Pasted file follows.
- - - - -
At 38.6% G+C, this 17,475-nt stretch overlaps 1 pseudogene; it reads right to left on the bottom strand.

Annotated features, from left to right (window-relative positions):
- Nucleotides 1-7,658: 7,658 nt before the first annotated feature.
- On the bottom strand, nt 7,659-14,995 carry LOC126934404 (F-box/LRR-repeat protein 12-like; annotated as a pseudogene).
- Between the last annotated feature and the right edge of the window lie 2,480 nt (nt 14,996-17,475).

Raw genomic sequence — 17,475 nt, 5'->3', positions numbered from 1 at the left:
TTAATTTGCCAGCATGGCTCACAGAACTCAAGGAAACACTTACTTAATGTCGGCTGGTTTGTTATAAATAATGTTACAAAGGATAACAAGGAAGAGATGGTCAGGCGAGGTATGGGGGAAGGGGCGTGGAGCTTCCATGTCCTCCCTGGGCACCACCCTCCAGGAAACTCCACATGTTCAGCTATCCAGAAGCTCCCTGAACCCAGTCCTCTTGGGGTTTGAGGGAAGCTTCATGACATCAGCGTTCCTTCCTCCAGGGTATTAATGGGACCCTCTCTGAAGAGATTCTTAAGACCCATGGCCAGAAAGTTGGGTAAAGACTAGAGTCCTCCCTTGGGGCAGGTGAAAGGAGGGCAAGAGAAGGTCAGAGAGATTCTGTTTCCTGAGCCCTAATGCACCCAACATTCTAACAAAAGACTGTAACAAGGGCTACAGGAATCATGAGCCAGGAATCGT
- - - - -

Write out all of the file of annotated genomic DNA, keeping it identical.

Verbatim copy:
At 38.6% G+C, this 17,475-nt stretch overlaps 1 pseudogene; it reads right to left on the bottom strand.

Annotated features, from left to right (window-relative positions):
- Nucleotides 1-7,658: 7,658 nt before the first annotated feature.
- On the bottom strand, nt 7,659-14,995 carry LOC126934404 (F-box/LRR-repeat protein 12-like; annotated as a pseudogene).
- Between the last annotated feature and the right edge of the window lie 2,480 nt (nt 14,996-17,475).

Raw genomic sequence — 17,475 nt, 5'->3', positions numbered from 1 at the left:
TTAATTTGCCAGCATGGCTCACAGAACTCAAGGAAACACTTACTTAATGTCGGCTGGTTTGTTATAAATAATGTTACAAAGGATAACAAGGAAGAGATGGTCAGGCGAGGTATGGGGGAAGGGGCGTGGAGCTTCCATGTCCTCCCTGGGCACCACCCTCCAGGAAACTCCACATGTTCAGCTATCCAGAAGCTCCCTGAACCCAGTCCTCTTGGGGTTTGAGGGAAGCTTCATGACATCAGCGTTCCTTCCTCCAGGGTATTAATGGGACCCTCTCTGAAGAGATTCTTAAGACCCATGGCCAGAAAGTTGGGTAAAGACTAGAGTCCTCCCTTGGGGCAGGTGAAAGGAGGGCAAGAGAAGGTCAGAGAGATTCTGTTTCCTGAGCCCTAATGCACCCAACATTCTAACAAAAGACTGTAACAAGGGCTACAGGAATCATGAGCCAGGAATCGT